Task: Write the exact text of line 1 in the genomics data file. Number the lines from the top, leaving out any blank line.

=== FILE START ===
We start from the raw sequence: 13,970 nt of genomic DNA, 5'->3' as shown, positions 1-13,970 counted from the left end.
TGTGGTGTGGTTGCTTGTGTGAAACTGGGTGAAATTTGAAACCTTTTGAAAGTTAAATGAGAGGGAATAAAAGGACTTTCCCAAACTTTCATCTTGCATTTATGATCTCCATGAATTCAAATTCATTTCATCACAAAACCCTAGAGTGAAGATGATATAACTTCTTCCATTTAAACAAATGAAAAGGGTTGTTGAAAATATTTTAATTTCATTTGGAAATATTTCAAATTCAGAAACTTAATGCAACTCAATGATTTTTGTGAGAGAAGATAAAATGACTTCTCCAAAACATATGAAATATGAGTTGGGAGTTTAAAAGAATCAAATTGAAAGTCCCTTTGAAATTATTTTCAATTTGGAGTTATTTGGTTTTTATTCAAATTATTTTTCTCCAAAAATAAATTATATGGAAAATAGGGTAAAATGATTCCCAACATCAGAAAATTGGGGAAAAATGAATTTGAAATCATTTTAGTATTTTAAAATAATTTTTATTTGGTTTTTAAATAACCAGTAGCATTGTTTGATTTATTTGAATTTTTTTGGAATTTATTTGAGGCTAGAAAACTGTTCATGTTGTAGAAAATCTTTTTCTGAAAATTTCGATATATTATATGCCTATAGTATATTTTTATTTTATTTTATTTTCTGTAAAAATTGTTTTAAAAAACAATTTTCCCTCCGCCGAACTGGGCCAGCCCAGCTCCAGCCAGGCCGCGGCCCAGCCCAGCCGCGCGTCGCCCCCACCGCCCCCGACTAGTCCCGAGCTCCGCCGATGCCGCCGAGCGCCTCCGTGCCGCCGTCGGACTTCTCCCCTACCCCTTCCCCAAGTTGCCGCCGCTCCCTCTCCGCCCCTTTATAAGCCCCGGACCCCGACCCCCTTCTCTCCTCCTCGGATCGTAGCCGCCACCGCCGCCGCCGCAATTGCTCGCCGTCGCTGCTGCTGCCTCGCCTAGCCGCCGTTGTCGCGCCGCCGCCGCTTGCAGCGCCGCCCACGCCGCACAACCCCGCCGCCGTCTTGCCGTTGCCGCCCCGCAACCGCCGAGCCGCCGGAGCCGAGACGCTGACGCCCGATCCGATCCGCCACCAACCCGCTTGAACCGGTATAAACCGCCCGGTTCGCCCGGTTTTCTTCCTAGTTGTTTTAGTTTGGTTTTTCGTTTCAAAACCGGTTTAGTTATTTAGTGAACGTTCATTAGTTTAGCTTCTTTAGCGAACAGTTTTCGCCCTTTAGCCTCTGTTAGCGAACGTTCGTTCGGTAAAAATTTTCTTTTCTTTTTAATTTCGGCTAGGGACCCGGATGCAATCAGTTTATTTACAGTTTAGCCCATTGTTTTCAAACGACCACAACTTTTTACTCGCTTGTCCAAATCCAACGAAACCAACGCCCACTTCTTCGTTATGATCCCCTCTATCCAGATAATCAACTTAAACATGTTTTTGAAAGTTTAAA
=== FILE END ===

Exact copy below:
We start from the raw sequence: 13,970 nt of genomic DNA, 5'->3' as shown, positions 1-13,970 counted from the left end.